Defining sexual deviance Pages 19 Thus far, we have discussed many socially constructed concepts including gender, sexuality, crime, and deviance, to name a few. We have also emphasized their everchanging cultural and temporal variance and the importance of social power in their construction.
Sexual deviance can be defined as sexual behaviors and identities perceived as deviant in a particular society. In that version, for example, a man cannot be classified as a transvestite—however much he cross-dresses and however sexually exciting that is to him—unless he is unhappy about this activity or impaired by it.
The research then concluded that the data seemed to suggest paraphilias and homosexuality as two distinct categories, but regarded the conclusion as "quite tentative" given the current limited understanding of paraphilias.
In this conception, having a paraphilia would be a necessary but not a sufficient condition for having a paraphilic disorder.
It also provided seven nonexhaustive examples of NOS paraphilias, which besides zoophilia included telephone scatologianecrophilia, partialismcoprophiliaklismaphiliaand urophilia. Societies classify certain desires, acts, and identities as normal, respectable, good, healthy, and moral; other forms of sexuality are classified as unhealthy, abnormal, sinful, and immoral.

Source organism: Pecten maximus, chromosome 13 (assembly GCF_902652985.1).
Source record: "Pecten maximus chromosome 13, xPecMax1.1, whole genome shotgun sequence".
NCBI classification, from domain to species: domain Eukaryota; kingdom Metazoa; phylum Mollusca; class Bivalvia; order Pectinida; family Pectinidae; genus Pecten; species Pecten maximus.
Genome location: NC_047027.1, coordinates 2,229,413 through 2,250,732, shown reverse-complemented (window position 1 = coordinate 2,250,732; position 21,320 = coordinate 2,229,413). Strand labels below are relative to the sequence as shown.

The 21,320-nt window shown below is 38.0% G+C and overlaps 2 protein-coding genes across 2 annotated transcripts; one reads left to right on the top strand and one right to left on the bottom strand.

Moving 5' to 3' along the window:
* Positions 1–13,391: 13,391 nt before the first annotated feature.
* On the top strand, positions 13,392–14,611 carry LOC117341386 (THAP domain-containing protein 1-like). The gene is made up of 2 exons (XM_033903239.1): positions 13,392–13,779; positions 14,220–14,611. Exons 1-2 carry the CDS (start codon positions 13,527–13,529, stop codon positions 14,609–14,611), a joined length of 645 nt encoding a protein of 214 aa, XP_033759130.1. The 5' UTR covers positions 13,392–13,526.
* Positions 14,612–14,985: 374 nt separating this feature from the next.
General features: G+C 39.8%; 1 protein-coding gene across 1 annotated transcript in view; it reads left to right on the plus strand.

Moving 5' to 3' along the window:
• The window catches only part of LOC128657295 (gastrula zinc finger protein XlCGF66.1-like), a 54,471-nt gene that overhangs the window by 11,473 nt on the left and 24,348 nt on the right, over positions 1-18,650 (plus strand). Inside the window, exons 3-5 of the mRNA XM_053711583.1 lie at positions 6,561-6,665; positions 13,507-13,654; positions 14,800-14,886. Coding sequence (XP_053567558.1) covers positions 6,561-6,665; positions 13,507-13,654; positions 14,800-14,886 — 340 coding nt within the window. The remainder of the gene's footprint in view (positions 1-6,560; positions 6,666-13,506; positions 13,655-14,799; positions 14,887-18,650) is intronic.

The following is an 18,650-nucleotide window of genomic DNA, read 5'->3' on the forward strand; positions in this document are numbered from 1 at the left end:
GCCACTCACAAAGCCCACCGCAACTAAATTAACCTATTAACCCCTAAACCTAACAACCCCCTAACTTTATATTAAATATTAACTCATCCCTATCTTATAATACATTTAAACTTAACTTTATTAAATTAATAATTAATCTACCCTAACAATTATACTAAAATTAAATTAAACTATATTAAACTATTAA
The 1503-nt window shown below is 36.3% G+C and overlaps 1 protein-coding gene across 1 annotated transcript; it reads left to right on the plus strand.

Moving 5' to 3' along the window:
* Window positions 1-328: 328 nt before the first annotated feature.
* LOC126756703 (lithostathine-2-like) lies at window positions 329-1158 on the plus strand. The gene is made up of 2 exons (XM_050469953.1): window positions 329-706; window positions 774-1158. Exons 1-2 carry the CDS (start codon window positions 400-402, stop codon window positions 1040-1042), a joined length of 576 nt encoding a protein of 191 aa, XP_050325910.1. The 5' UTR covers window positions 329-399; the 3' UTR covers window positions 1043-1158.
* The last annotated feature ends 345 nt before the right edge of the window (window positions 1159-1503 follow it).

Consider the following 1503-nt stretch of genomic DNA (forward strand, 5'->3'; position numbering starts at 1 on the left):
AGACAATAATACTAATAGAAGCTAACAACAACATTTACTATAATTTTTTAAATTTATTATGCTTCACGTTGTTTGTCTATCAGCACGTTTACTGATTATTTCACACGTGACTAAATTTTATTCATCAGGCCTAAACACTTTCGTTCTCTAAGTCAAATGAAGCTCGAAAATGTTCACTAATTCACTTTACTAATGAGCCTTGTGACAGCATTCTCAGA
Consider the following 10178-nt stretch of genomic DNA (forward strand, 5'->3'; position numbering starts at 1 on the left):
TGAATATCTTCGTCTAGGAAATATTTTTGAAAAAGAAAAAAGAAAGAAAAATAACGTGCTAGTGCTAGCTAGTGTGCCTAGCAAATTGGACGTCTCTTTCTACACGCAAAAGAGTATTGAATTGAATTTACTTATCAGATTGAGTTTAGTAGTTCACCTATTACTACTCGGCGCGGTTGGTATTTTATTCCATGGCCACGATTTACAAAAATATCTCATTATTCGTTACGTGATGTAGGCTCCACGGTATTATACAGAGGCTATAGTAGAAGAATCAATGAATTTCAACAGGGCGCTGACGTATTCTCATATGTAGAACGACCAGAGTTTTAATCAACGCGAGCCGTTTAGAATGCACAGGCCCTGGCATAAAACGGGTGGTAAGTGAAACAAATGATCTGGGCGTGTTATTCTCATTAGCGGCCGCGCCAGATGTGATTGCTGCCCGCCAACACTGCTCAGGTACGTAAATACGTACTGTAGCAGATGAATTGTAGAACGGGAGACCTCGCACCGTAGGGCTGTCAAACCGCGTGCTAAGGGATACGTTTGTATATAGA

Martin Kafka writes, "Sexual disorders once considered paraphilias e. Sexual deviance, then, is a social construct-one that is created not only through social interactions, but also, through perceptions: All societies create sexual hierarchies that establish boundaries between good and bad or legitimate and illicit sexualities.
While much of the historical literature revolves around the controversy over homosexuality, this article also reviews the recent medicohistorical and sociohistorical work on other forms of sexual deviance, including the diagnostic categories listed in the latest edition, the DSM-IV-TR: exhibitionism, voyeurism, fetishism, frotteurism, pedophilia, sexual masochism, sexual sadism, and transvestic fetishism.
There are a number of clinically recognised disorders of sexual or paraphiliac function, including fetishism the object of sexual desire is either an inanimate object or a non-genital part of the human anatomyvoyeurism the covert viewing of other individuals who are naked, undressing, or engaged in sexual activity and chronophilia the primary sexual attraction is to a particular age group.